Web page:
Qualified recycling programs (QRP). Organized operations that require concerted efforts to cost effectively divert or recover scrap or waste, as well as efforts to identify, segregate, and maintain the integrity of recyclable materiel to maintain or enhance its marketability. If administered by a DoD Component other than DLA, a QRP includes adherence to a control process providing accountability for all materials processed through program operations.

Reclamation. A cost avoidance or savings measure to recover useful (serviceable) end items, repair parts, components, or assemblies from one or more principal end items of equipment or assemblies (usually supply condition codes ( SCCs) listed in DLM 4000.25-2 as SCC H for unserviceable (condemned) materiel, SCC P for unserviceable (reclamation) materiel, and SCC R for suspended (reclaimed items, awaiting condition determination) materiel) for the purpose of restoration to use through replacement or repair of one or more unserviceable, but repairable principal end items of equipment or assemblies (usually SCCs listed in DLM 4000.25-2 as SCC E for unserviceable (limited restoration) materiel, SCC F for unserviceable (reparable) materiel, and SCC G for unserviceable (incomplete) materiel). Reclamation is preferable prior to disposition (e.g., DLA Disposition Services site turn-in), but end items or assemblies may be withdrawn from DLA Disposition Services sites for such reclamation purposes.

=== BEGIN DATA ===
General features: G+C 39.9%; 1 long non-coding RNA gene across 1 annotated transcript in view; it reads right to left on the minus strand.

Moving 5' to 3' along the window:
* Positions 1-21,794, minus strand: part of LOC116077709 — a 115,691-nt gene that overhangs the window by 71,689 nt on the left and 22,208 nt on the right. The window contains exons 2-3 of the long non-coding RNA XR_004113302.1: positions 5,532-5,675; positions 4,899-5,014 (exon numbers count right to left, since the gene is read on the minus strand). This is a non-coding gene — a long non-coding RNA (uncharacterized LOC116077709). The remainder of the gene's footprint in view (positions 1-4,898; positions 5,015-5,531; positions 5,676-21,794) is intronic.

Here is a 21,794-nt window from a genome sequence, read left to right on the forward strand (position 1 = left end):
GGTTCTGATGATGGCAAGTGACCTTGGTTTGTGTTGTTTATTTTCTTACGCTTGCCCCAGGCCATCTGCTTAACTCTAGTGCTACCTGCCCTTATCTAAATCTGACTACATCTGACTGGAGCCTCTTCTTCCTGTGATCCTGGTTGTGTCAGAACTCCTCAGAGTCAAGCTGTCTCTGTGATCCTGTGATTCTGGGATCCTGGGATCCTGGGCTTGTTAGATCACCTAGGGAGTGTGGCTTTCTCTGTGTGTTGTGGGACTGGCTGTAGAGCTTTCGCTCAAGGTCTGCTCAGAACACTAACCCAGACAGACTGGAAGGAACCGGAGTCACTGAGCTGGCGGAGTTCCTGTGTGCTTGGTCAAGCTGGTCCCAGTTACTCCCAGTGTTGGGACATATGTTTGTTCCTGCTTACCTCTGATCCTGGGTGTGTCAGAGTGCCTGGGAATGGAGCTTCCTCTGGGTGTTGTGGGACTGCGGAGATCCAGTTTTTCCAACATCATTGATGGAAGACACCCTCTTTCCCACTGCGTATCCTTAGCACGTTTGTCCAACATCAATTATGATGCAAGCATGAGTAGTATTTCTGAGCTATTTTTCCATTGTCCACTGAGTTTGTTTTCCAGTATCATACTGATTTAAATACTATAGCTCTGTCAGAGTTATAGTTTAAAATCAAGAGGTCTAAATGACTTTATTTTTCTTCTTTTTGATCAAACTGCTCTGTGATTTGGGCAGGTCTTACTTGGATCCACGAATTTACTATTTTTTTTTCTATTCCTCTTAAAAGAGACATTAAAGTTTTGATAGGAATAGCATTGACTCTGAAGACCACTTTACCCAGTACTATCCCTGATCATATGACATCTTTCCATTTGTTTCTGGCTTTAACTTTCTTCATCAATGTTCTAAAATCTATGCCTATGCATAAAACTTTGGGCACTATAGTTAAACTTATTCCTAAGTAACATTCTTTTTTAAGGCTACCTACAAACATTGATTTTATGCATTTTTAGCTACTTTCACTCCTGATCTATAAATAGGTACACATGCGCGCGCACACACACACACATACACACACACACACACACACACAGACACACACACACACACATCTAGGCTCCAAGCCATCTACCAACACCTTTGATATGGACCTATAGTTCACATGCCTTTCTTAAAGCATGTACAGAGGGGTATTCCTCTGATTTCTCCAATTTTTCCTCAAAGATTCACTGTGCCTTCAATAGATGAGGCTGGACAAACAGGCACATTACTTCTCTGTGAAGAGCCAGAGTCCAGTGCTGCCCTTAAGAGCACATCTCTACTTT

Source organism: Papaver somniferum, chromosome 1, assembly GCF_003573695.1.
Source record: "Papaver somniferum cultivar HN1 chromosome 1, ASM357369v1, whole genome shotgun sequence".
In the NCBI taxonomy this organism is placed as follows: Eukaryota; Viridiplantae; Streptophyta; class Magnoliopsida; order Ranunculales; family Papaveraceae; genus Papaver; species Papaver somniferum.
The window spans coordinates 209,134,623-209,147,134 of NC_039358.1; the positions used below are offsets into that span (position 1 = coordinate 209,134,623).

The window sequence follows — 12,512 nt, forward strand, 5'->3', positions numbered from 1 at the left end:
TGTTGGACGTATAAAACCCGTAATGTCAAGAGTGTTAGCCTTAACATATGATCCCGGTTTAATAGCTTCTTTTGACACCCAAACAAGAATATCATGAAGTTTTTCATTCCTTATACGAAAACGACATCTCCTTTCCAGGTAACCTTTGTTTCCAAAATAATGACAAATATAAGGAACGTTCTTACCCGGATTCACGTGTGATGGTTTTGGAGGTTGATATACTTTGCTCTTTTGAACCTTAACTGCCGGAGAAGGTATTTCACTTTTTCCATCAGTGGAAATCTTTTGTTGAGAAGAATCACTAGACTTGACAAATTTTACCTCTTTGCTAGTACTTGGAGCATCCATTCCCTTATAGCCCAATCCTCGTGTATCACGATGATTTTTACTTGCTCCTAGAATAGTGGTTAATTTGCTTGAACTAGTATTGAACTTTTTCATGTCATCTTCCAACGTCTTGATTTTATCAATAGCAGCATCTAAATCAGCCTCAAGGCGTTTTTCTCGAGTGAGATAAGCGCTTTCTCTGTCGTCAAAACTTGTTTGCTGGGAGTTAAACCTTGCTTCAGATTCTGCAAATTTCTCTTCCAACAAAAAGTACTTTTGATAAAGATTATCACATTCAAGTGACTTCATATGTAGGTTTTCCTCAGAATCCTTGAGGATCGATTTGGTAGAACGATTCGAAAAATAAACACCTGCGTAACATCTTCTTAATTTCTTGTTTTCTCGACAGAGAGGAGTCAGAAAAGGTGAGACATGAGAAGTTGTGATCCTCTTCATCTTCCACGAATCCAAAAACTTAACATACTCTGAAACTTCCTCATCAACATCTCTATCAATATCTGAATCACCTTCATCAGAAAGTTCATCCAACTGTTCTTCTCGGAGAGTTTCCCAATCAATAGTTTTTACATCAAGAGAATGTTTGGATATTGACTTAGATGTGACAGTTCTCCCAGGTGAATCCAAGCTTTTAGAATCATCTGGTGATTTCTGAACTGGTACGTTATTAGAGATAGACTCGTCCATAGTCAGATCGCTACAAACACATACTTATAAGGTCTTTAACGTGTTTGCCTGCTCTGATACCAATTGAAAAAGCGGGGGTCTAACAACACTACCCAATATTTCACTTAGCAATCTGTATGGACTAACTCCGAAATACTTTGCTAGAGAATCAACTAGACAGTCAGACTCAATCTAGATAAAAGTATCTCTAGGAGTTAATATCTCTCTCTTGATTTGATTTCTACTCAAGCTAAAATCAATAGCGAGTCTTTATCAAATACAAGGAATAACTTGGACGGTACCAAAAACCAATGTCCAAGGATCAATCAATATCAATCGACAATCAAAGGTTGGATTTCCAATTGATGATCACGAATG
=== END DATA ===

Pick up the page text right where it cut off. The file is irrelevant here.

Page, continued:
Restricted parties. Those countries or entities that the Department of State (DoS), DOC, or Treasury have determined to be prohibited or sanctioned for the purpose of export, sale, transfer, or resale of items controlled on the United States Munitions List (USML) or Commerce Control List. A consolidated list of prohibited entities or destinations for which transfers may be limited or barred, may be found at: http://export.gov/ecr/eg_main_023148.asp.

Reutilization. The act of re-issuing FEPP and excess property to DoD Components. Also includes qualified special programs (e.g., Law Enforcement Agency (LEA), Humanitarian Assistance Program, Military Affiliate Radio System (MARS)) pursuant to applicable enabling statutes.

Salvage. Personal property that has some value in excess of its basic material content, but is in such condition that it has no reasonable prospect of use as a unit for the purpose for which it was originally intended, and its repair or rehabilitation for use as a unit is impracticable.

Scrap. Recyclable waste and discarded materials derived from items that have been rendered useless beyond repair, rehabilitation, or restoration such that the item's original identity, utility, form, fit and function have been destroyed. Items can be classified as scrap if processed by cutting, tearing, crushing, mangling, shredding, or melting. Intact or recognizable USML or CCL items, components, and parts are not scrap. 41 CFR 102-36.40 and 15 CFR 770.2 provide additional information on scrap.